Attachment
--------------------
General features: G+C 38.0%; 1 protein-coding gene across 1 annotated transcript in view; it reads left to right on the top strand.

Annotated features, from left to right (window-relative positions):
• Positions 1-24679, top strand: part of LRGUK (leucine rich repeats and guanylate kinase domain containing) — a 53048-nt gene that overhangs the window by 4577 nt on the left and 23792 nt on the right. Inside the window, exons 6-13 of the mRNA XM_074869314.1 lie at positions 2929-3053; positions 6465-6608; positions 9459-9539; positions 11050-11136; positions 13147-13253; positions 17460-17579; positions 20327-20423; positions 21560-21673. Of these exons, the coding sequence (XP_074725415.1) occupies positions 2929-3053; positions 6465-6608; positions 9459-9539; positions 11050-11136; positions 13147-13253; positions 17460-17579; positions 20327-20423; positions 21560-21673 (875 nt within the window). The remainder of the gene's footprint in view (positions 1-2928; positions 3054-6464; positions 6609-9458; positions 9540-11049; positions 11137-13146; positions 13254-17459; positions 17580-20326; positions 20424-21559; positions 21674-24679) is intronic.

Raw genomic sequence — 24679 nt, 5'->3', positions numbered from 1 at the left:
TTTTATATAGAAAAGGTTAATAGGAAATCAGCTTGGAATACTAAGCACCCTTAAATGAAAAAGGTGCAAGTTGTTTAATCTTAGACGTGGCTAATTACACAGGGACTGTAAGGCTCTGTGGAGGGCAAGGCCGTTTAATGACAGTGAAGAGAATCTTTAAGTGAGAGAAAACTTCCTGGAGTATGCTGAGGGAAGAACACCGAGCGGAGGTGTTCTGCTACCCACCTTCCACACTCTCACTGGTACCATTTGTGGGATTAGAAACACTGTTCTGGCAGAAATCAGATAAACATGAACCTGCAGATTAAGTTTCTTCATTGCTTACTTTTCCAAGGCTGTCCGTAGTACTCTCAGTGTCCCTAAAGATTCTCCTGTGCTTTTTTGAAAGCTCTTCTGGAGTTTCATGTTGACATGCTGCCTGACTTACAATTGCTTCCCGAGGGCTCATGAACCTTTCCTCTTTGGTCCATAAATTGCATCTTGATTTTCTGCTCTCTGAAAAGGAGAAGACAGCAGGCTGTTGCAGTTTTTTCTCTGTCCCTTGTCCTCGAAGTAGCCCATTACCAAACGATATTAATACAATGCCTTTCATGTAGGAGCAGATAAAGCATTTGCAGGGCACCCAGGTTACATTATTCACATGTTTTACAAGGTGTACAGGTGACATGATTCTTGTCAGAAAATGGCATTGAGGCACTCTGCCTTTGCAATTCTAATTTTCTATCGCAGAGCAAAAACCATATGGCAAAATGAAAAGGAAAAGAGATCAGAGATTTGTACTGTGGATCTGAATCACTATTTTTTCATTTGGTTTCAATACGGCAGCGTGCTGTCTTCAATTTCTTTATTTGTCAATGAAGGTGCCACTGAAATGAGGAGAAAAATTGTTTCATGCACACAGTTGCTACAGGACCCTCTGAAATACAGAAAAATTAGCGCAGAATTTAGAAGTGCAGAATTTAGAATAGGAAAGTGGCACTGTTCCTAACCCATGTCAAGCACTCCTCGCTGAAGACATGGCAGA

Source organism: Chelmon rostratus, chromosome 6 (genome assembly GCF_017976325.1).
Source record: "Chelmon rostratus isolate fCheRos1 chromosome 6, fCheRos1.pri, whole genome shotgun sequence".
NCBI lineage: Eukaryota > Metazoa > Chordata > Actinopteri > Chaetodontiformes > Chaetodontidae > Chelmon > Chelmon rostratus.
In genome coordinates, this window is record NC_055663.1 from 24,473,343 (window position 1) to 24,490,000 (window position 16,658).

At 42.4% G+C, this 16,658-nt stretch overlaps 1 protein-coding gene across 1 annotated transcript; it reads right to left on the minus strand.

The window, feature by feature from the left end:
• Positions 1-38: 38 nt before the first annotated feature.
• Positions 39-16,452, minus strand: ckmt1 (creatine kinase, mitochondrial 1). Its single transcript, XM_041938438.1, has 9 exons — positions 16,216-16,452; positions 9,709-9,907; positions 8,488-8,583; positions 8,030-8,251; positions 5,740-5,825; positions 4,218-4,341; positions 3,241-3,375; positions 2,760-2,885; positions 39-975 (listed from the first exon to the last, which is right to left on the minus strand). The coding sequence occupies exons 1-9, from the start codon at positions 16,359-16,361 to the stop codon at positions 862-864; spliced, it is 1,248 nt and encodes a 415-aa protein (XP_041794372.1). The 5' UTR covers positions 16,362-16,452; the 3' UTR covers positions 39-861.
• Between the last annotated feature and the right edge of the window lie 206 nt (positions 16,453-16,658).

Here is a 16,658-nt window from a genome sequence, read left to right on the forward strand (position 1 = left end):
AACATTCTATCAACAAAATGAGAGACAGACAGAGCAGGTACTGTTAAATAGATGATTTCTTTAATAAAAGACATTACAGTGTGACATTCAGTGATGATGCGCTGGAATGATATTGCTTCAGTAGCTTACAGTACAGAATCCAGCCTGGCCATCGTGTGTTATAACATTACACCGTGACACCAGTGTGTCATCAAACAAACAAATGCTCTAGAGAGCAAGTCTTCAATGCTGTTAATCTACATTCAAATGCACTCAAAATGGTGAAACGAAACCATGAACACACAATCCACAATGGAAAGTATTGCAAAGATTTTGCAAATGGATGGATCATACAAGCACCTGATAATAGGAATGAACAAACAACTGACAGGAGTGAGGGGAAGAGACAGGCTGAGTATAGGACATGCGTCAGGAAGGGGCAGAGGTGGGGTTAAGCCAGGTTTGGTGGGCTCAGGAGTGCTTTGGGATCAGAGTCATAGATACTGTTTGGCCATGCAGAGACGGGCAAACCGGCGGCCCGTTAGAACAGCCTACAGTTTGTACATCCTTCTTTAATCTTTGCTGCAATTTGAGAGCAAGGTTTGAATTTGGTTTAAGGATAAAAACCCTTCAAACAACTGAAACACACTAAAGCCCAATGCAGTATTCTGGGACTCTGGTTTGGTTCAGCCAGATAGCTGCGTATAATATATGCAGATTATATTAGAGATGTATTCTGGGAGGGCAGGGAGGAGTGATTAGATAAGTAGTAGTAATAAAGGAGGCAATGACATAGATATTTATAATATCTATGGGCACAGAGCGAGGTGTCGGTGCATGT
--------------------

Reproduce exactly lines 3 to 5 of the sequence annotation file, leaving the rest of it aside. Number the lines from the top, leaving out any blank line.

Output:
• Positions 1-24679, top strand: part of LRGUK (leucine rich repeats and guanylate kinase domain containing) — a 53048-nt gene that overhangs the window by 4577 nt on the left and 23792 nt on the right. Inside the window, exons 6-13 of the mRNA XM_074869314.1 lie at positions 2929-3053; positions 6465-6608; positions 9459-9539; positions 11050-11136; positions 13147-13253; positions 17460-17579; positions 20327-20423; positions 21560-21673. Of these exons, the coding sequence (XP_074725415.1) occupies positions 2929-3053; positions 6465-6608; positions 9459-9539; positions 11050-11136; positions 13147-13253; positions 17460-17579; positions 20327-20423; positions 21560-21673 (875 nt within the window). The remainder of the gene's footprint in view (positions 1-2928; positions 3054-6464; positions 6609-9458; positions 9540-11049; positions 11137-13146; positions 13254-17459; positions 17580-20326; positions 20424-21559; positions 21674-24679) is intronic.

Raw genomic sequence — 24679 nt, 5'->3', positions numbered from 1 at the left:
TTTTATATAGAAAAGGTTAATAGGAAATCAGCTTGGAATACTAAGCACCCTTAAATGAAAAAGGTGCAAGTTGTTTAATCTTAGACGTGGCTAATTACACAGGGACTGTAAGGCTCTGTGGAGGGCAAGGCCGTTTAATGACAGTGAAGAGAATCTTTAAGTGAGAGAAAACTTCCTGGAGTATGCTGAGGGAAGAACACCGAGCGGAGGTGTTCTGCTACCCACCTTCCACACTCTCACTGGTACCATTTGTGGGATTAGAAACACTGTTCTGGCAGAAATCAGATAAACATGAACCTGCAGATTAAGTTTCTTCATTGCTTACTTTTCCAAGGCTGTCCGTAGTACTCTCAGTGTCCCTAAAGATTCTCCTGTGCTTTTTTGAAAGCTCTTCTGGAGTTTCATGTTGACATGCTGCCTGACTTACAATTGCTTCCCGAGGGCTCATGAACCTTTCCTCTTTGGTCCATAAATTGCATCTTGATTTTCTGCTCTCTGAAAAGGAGAAGACAGCAGGCTGTTGCAGTTTTTTCTCTGTCCCTTGTCCTCGAAGTAGCCCATTACCAAACGATATTAATACAATGCCTTTCATGTAGGAGCAGATAAAGCATTTGCAGGGCACCCAGGTTACATTATTCACATGTTTTACAAGGTGTACAGGTGACATGATTCTTGTCAGAAAATGGCATTGAGGCACTCTGCCTTTGCAATTCTAATTTTCTATCGCAGAGCAAAAACCATATGGCAAAATGAAAAGGAAAAGAGATCAGAGATTTGTACTGTGGATCTGAATCACTATTTTTTCATTTGGTTTCAATACGGCAGCGTGCTGTCTTCAATTTCTTTATTTGTCAATGAAGGTGCCACTGAAATGAGGAGAAAAATTGTTTCATGCACACAGTTGCTACAGGACCCTCTGAAATACAGAAAAATTAGCGCAGAATTTAGAAGTGCAGAATTTAGAATAGGAAAGTGGCACTGTTCCTAACCCATGTCAAGCACTCCTCGCTGAAGACATGGCAGA